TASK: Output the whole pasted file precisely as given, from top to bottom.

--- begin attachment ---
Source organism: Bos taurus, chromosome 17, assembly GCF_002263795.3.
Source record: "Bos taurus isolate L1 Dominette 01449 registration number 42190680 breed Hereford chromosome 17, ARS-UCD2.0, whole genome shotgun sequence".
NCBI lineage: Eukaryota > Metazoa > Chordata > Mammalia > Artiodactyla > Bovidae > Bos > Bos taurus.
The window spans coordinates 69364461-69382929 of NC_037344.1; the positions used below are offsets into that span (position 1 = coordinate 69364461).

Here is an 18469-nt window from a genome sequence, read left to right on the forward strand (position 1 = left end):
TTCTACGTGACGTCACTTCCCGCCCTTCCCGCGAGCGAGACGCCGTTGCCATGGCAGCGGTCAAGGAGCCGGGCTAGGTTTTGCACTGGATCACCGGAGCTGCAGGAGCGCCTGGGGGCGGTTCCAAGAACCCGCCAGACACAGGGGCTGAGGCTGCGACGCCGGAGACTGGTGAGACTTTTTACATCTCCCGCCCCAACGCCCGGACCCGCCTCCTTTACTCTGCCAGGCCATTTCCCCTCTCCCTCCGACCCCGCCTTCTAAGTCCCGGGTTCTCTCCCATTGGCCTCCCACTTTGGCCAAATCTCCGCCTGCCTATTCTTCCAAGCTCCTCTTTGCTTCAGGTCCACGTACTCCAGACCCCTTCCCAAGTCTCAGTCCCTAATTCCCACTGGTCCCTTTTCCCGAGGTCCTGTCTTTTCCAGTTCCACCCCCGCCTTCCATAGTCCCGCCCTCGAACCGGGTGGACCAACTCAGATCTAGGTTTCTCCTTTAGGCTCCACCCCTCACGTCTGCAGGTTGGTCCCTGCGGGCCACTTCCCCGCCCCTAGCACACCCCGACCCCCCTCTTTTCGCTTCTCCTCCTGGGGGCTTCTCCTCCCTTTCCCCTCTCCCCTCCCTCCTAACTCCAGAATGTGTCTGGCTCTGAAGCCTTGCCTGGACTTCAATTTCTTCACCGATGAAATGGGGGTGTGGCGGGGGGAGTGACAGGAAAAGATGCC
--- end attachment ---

Source organism: Bos taurus, chromosome 17, assembly GCF_002263795.3.
Source record: "Bos taurus isolate L1 Dominette 01449 registration number 42190680 breed Hereford chromosome 17, ARS-UCD2.0, whole genome shotgun sequence".
NCBI lineage: Eukaryota > Metazoa > Chordata > Mammalia > Artiodactyla > Bovidae > Bos > Bos taurus.
The window spans coordinates 69364461-69382929 of NC_037344.1; the positions used below are offsets into that span (position 1 = coordinate 69364461).

Here is an 18469-nt window from a genome sequence, read left to right on the forward strand (position 1 = left end):
TTCTACGTGACGTCACTTCCCGCCCTTCCCGCGAGCGAGACGCCGTTGCCATGGCAGCGGTCAAGGAGCCGGGCTAGGTTTTGCACTGGATCACCGGAGCTGCAGGAGCGCCTGGGGGCGGTTCCAAGAACCCGCCAGACACAGGGGCTGAGGCTGCGACGCCGGAGACTGGTGAGACTTTTTACATCTCCCGCCCCAACGCCCGGACCCGCCTCCTTTACTCTGCCAGGCCATTTCCCCTCTCCCTCCGACCCCGCCTTCTAAGTCCCGGGTTCTCTCCCATTGGCCTCCCACTTTGGCCAAATCTCCGCCTGCCTATTCTTCCAAGCTCCTCTTTGCTTCAGGTCCACGTACTCCAGACCCCTTCCCAAGTCTCAGTCCCTAATTCCCACTGGTCCCTTTTCCCGAGGTCCTGTCTTTTCCAGTTCCACCCCCGCCTTCCATAGTCCCGCCCTCGAACCGGGTGGACCAACTCAGATCTAGGTTTCTCCTTTAGGCTCCACCCCTCACGTCTGCAGGTTGGTCCCTGCGGGCCACTTCCCCGCCCCTAGCACACCCCGACCCCCCTCTTTTCGCTTCTCCTCCTGGGGGCTTCTCCTCCCTTTCCCCTCTCCCCTCCCTCCTAACTCCAGAATGTGTCTGGCTCTGAAGCCTTGCCTGGACTTCAATTTCTTCACCGATGAAATGGGGGTGTGGCGGGGGGAGTGACAGGAAAAGATGCC